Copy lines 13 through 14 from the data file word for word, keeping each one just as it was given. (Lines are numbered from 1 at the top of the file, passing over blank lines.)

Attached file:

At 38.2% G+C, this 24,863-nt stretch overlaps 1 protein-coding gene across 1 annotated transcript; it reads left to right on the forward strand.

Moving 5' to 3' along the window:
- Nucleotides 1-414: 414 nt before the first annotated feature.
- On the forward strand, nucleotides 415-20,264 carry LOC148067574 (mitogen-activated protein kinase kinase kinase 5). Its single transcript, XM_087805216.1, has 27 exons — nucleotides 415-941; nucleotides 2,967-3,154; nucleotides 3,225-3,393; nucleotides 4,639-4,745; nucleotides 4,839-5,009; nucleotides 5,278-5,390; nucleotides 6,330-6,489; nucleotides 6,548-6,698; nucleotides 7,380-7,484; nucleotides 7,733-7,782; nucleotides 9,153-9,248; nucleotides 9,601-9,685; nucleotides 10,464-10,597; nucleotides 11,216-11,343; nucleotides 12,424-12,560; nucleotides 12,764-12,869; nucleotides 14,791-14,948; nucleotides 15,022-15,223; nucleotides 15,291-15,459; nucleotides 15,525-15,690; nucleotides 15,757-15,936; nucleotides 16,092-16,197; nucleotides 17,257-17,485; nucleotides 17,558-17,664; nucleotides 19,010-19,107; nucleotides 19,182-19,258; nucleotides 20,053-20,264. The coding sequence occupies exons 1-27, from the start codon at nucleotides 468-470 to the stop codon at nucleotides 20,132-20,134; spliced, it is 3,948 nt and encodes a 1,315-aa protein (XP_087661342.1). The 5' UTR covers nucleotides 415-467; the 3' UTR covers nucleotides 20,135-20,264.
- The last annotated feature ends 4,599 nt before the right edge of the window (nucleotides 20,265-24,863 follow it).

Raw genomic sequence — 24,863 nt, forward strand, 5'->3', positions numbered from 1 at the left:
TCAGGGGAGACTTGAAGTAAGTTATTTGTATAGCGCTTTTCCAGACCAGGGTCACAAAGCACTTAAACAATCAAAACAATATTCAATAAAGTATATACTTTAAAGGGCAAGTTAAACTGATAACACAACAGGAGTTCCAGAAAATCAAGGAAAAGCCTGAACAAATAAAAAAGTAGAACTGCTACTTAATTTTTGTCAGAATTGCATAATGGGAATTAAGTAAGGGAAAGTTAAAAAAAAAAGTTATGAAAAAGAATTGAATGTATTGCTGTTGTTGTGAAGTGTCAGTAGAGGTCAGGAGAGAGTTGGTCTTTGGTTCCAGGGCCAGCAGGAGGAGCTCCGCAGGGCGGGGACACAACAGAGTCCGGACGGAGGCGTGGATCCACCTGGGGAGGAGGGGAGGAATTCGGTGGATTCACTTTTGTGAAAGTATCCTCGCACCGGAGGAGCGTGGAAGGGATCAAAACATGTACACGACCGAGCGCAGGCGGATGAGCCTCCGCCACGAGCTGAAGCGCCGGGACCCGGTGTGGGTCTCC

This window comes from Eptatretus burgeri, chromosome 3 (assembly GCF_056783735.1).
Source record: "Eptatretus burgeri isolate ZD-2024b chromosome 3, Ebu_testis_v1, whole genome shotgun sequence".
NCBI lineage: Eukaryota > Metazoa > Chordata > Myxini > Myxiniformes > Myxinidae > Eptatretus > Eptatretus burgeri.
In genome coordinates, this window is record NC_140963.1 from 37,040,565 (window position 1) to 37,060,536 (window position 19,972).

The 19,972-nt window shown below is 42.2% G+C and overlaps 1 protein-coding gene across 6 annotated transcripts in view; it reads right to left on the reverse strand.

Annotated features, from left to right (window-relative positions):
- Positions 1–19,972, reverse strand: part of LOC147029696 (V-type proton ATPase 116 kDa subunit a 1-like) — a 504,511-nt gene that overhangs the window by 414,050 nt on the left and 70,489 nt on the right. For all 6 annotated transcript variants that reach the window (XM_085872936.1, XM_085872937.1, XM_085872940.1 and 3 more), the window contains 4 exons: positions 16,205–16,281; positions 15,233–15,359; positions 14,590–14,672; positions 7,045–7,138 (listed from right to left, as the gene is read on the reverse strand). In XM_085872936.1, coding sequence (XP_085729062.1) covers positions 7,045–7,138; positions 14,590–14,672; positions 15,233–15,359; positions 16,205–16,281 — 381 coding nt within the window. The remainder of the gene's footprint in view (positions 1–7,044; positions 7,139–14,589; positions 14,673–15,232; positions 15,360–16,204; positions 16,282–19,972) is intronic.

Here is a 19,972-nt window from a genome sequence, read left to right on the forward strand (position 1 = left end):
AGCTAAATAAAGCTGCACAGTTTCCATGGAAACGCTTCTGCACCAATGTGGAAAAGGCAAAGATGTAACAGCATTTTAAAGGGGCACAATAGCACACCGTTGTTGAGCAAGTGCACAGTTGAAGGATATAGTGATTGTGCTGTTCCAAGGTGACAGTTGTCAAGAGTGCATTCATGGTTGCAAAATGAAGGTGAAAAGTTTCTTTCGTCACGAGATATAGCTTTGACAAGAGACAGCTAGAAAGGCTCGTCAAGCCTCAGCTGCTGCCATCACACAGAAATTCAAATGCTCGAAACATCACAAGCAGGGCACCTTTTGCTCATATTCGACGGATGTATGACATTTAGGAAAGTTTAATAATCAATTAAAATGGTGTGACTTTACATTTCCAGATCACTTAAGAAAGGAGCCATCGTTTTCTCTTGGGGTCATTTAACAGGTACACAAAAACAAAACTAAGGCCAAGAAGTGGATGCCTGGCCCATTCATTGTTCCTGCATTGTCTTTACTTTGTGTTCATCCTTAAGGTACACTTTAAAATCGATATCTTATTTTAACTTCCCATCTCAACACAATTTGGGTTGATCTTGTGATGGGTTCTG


Annotated features, from left to right (window-relative positions):
- Positions 1–19,972, reverse strand: part of LOC147029696 (V-type proton ATPase 116 kDa subunit a 1-like) — a 504,511-nt gene that overhangs the window by 414,050 nt on the left and 70,489 nt on the right. For all 6 annotated transcript variants that reach the window (XM_085872936.1, XM_085872937.1, XM_085872940.1 and 3 more), the window contains 4 exons: positions 16,205–16,281; positions 15,233–15,359; positions 14,590–14,672; positions 7,045–7,138 (listed from right to left, as the gene is read on the reverse strand). In XM_085872936.1, coding sequence (XP_085729062.1) covers positions 7,045–7,138; positions 14,590–14,672; positions 15,233–15,359; positions 16,205–16,281 — 381 coding nt within the window. The remainder of the gene's footprint in view (positions 1–7,044; positions 7,139–14,589; positions 14,673–15,232; positions 15,360–16,204; positions 16,282–19,972) is intronic.